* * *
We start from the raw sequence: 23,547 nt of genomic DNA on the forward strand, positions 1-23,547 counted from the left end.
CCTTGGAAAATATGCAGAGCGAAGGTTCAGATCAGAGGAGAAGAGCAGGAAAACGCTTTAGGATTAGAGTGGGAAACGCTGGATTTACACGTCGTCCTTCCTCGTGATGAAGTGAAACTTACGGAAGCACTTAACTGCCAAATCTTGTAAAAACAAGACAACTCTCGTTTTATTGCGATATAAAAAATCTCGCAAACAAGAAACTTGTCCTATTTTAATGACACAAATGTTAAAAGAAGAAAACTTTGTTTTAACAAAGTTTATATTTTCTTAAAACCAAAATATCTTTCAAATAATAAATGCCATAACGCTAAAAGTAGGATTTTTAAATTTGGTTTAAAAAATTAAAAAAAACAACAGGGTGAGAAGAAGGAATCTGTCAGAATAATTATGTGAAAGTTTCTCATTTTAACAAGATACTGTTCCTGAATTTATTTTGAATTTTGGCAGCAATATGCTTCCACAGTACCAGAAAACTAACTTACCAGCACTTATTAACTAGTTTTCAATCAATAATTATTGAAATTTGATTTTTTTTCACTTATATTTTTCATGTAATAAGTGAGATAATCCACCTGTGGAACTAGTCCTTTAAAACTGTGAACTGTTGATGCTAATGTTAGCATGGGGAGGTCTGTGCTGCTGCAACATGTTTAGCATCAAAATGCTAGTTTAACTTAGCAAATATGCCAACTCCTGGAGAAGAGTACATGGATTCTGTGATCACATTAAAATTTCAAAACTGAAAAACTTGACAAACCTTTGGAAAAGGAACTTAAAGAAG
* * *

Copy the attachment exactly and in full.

We start from the raw sequence: 23,547 nt of genomic DNA on the forward strand, positions 1-23,547 counted from the left end.
CCTTGGAAAATATGCAGAGCGAAGGTTCAGATCAGAGGAGAAGAGCAGGAAAACGCTTTAGGATTAGAGTGGGAAACGCTGGATTTACACGTCGTCCTTCCTCGTGATGAAGTGAAACTTACGGAAGCACTTAACTGCCAAATCTTGTAAAAACAAGACAACTCTCGTTTTATTGCGATATAAAAAATCTCGCAAACAAGAAACTTGTCCTATTTTAATGACACAAATGTTAAAAGAAGAAAACTTTGTTTTAACAAAGTTTATATTTTCTTAAAACCAAAATATCTTTCAAATAATAAATGCCATAACGCTAAAAGTAGGATTTTTAAATTTGGTTTAAAAAATTAAAAAAAACAACAGGGTGAGAAGAAGGAATCTGTCAGAATAATTATGTGAAAGTTTCTCATTTTAACAAGATACTGTTCCTGAATTTATTTTGAATTTTGGCAGCAATATGCTTCCACAGTACCAGAAAACTAACTTACCAGCACTTATTAACTAGTTTTCAATCAATAATTATTGAAATTTGATTTTTTTTCACTTATATTTTTCATGTAATAAGTGAGATAATCCACCTGTGGAACTAGTCCTTTAAAACTGTGAACTGTTGATGCTAATGTTAGCATGGGGAGGTCTGTGCTGCTGCAACATGTTTAGCATCAAAATGCTAGTTTAACTTAGCAAATATGCCAACTCCTGGAGAAGAGTACATGGATTCTGTGATCACATTAAAATTTCAAAACTGAAAAACTTGACAAACCTTTGGAAAAGGAACTTAAAGAAG